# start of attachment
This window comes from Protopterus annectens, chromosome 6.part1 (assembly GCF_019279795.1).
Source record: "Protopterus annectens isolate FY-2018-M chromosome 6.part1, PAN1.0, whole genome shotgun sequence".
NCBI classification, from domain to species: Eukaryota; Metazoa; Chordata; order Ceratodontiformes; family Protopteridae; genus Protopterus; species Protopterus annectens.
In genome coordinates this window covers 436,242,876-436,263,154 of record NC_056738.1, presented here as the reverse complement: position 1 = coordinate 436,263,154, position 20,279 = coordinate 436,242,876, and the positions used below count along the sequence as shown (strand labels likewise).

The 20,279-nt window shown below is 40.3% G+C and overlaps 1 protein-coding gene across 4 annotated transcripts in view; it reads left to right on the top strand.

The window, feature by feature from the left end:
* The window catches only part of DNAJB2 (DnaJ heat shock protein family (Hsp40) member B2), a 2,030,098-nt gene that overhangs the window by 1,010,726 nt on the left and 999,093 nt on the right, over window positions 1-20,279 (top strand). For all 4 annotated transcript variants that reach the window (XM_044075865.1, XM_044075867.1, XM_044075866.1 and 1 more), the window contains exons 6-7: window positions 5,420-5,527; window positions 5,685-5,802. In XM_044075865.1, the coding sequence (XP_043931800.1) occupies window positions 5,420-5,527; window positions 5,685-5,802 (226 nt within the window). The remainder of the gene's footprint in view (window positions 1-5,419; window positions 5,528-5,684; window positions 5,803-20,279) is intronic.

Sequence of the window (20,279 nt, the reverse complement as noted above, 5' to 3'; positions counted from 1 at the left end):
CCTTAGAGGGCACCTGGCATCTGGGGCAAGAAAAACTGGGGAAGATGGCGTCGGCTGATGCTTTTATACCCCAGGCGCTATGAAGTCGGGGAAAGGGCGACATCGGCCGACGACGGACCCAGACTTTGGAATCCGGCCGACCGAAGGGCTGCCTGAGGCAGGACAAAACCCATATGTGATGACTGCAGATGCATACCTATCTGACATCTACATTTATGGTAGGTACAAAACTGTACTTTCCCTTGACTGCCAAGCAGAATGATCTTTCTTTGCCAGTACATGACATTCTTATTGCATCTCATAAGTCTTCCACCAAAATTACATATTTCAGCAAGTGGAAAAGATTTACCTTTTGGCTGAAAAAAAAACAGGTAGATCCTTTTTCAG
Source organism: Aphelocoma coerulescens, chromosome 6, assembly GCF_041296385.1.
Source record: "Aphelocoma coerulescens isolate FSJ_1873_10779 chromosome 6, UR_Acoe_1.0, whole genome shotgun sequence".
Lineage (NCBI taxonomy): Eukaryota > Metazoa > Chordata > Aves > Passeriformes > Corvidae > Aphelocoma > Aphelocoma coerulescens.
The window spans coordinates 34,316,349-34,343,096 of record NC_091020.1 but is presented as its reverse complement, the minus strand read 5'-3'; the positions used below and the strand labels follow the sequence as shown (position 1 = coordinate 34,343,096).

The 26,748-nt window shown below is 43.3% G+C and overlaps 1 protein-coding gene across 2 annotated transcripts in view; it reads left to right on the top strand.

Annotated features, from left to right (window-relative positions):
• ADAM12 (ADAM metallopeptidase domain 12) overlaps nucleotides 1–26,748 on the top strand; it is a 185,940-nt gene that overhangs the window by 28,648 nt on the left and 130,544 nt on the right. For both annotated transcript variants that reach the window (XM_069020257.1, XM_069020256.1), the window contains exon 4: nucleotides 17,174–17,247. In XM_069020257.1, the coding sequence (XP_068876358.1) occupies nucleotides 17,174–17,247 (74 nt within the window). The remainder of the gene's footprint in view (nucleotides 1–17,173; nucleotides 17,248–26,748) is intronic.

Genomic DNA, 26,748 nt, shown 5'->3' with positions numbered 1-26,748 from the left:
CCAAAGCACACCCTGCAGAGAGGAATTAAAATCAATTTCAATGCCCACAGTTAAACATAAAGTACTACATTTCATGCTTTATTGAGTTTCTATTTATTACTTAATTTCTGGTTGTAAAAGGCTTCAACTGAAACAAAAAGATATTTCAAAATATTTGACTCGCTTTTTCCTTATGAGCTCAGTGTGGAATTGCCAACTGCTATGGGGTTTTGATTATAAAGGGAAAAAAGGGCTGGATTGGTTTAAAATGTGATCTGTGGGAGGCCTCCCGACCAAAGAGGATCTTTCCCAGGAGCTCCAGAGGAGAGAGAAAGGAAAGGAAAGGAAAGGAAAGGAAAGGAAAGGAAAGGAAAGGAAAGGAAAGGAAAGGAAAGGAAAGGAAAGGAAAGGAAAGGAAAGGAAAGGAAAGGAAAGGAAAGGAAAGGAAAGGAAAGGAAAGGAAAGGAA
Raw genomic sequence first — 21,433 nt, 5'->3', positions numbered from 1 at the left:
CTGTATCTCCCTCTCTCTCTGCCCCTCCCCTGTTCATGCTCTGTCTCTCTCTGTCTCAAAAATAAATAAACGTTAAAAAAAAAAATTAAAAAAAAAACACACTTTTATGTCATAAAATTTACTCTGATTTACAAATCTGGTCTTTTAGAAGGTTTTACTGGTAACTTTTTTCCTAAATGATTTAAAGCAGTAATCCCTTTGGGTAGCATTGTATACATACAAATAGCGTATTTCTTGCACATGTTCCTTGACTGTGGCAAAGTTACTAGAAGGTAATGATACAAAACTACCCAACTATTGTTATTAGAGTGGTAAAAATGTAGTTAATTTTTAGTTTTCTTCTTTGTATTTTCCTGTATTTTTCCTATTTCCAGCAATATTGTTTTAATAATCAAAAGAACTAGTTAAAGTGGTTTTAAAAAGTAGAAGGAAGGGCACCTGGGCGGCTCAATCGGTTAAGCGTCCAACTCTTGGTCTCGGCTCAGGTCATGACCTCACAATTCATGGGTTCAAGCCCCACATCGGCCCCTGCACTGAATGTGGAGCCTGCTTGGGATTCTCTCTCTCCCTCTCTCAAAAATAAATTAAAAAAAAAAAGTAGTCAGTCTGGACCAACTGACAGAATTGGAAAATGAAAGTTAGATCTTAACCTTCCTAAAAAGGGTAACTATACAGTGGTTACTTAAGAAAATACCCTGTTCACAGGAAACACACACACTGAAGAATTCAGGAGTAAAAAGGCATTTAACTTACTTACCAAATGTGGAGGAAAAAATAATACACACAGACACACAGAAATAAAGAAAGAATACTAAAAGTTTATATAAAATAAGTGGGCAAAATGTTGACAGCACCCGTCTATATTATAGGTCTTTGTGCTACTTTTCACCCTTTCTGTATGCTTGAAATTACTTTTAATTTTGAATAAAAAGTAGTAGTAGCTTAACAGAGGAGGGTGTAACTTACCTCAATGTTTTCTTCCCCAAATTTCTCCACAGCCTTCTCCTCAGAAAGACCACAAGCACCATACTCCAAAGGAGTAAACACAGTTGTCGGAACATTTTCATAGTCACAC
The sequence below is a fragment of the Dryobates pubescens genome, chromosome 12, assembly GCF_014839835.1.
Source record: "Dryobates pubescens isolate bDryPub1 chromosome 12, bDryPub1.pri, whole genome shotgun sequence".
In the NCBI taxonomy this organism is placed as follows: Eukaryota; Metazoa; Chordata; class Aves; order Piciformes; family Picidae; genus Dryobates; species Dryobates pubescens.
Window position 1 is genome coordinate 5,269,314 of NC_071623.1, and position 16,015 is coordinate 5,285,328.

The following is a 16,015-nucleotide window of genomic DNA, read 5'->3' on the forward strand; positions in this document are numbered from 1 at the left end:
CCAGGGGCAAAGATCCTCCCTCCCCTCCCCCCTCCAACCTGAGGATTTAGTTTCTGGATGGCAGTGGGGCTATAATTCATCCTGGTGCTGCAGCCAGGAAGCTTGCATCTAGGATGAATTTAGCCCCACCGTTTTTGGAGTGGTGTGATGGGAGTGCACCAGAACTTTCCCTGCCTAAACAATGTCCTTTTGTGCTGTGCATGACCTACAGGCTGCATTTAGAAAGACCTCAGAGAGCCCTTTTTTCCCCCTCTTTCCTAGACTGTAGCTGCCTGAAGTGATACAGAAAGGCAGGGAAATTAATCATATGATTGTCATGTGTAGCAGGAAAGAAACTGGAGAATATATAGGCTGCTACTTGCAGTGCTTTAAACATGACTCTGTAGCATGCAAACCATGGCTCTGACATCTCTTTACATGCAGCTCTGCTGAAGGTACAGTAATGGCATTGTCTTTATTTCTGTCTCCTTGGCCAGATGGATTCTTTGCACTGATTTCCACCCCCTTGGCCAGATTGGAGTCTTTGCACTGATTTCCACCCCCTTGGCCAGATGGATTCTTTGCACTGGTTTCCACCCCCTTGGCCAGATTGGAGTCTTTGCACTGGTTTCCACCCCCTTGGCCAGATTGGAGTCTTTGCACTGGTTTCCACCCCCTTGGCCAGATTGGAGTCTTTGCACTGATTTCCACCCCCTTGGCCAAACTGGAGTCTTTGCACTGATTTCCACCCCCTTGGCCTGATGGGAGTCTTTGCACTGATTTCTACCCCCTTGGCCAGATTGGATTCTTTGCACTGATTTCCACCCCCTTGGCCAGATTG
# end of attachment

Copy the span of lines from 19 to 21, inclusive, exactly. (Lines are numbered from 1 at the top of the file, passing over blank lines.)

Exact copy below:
Raw genomic sequence first — 21,433 nt, 5'->3', positions numbered from 1 at the left:
CTGTATCTCCCTCTCTCTCTGCCCCTCCCCTGTTCATGCTCTGTCTCTCTCTGTCTCAAAAATAAATAAACGTTAAAAAAAAAAATTAAAAAAAAAACACACTTTTATGTCATAAAATTTACTCTGATTTACAAATCTGGTCTTTTAGAAGGTTTTACTGGTAACTTTTTTCCTAAATGATTTAAAGCAGTAATCCCTTTGGGTAGCATTGTATACATACAAATAGCGTATTTCTTGCACATGTTCCTTGACTGTGGCAAAGTTACTAGAAGGTAATGATACAAAACTACCCAACTATTGTTATTAGAGTGGTAAAAATGTAGTTAATTTTTAGTTTTCTTCTTTGTATTTTCCTGTATTTTTCCTATTTCCAGCAATATTGTTTTAATAATCAAAAGAACTAGTTAAAGTGGTTTTAAAAAGTAGAAGGAAGGGCACCTGGGCGGCTCAATCGGTTAAGCGTCCAACTCTTGGTCTCGGCTCAGGTCATGACCTCACAATTCATGGGTTCAAGCCCCACATCGGCCCCTGCACTGAATGTGGAGCCTGCTTGGGATTCTCTCTCTCCCTCTCTCAAAAATAAATTAAAAAAAAAAAGTAGTCAGTCTGGACCAACTGACAGAATTGGAAAATGAAAGTTAGATCTTAACCTTCCTAAAAAGGGTAACTATACAGTGGTTACTTAAGAAAATACCCTGTTCACAGGAAACACACACACTGAAGAATTCAGGAGTAAAAAGGCATTTAACTTACTTACCAAATGTGGAGGAAAAAATAATACACACAGACACACAGAAATAAAGAAAGAATACTAAAAGTTTATATAAAATAAGTGGGCAAAATGTTGACAGCACCCGTCTATATTATAGGTCTTTGTGCTACTTTTCACCCTTTCTGTATGCTTGAAATTACTTTTAATTTTGAATAAAAAGTAGTAGTAGCTTAACAGAGGAGGGTGTAACTTACCTCAATGTTTTCTTCCCCAAATTTCTCCACAGCCTTCTCCTCAGAAAGACCACAAGCACCATACTCCAAAGGAGTAAACACAGTTGTCGGAACATTTTCATAGTCACAC
The sequence below is a fragment of the Dryobates pubescens genome, chromosome 12, assembly GCF_014839835.1.